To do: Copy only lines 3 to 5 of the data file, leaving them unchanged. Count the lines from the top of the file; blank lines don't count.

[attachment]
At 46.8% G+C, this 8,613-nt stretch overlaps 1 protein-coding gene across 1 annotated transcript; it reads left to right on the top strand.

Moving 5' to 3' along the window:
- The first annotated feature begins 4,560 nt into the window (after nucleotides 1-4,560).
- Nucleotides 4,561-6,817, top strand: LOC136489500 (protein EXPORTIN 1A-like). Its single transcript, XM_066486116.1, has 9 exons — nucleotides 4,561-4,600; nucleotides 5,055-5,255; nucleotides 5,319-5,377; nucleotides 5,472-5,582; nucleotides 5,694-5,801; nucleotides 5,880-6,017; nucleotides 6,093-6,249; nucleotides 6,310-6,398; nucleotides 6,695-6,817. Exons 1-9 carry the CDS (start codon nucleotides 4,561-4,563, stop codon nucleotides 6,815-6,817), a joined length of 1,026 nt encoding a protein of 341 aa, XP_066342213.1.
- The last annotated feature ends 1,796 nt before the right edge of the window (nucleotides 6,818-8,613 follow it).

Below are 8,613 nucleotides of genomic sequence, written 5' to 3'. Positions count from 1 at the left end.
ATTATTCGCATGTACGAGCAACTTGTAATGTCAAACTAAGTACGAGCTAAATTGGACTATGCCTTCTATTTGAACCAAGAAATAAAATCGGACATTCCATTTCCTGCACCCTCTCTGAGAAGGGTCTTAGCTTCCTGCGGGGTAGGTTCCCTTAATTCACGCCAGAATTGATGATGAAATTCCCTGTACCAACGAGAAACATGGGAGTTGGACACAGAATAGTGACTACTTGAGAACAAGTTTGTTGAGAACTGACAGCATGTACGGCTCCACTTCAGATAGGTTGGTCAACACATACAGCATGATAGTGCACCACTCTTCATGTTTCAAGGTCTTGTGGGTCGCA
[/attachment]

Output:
- The first annotated feature begins 4,560 nt into the window (after nucleotides 1-4,560).
- Nucleotides 4,561-6,817, top strand: LOC136489500 (protein EXPORTIN 1A-like). Its single transcript, XM_066486116.1, has 9 exons — nucleotides 4,561-4,600; nucleotides 5,055-5,255; nucleotides 5,319-5,377; nucleotides 5,472-5,582; nucleotides 5,694-5,801; nucleotides 5,880-6,017; nucleotides 6,093-6,249; nucleotides 6,310-6,398; nucleotides 6,695-6,817. Exons 1-9 carry the CDS (start codon nucleotides 4,561-4,563, stop codon nucleotides 6,815-6,817), a joined length of 1,026 nt encoding a protein of 341 aa, XP_066342213.1.
- The last annotated feature ends 1,796 nt before the right edge of the window (nucleotides 6,818-8,613 follow it).